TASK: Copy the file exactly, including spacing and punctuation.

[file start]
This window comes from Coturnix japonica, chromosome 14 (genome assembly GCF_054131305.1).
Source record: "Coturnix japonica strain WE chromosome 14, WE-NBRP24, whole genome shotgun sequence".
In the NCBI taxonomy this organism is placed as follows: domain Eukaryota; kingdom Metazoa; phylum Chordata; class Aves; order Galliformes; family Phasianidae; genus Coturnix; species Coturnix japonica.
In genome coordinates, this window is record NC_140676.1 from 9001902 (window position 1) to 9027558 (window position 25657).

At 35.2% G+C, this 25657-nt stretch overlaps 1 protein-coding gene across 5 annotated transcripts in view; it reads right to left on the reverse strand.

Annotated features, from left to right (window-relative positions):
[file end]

This window comes from Coturnix japonica, chromosome 14 (genome assembly GCF_054131305.1).
Source record: "Coturnix japonica strain WE chromosome 14, WE-NBRP24, whole genome shotgun sequence".
In the NCBI taxonomy this organism is placed as follows: domain Eukaryota; kingdom Metazoa; phylum Chordata; class Aves; order Galliformes; family Phasianidae; genus Coturnix; species Coturnix japonica.
In genome coordinates, this window is record NC_140676.1 from 9001902 (window position 1) to 9027558 (window position 25657).

At 35.2% G+C, this 25657-nt stretch overlaps 1 protein-coding gene across 5 annotated transcripts in view; it reads right to left on the reverse strand.

Annotated features, from left to right (window-relative positions):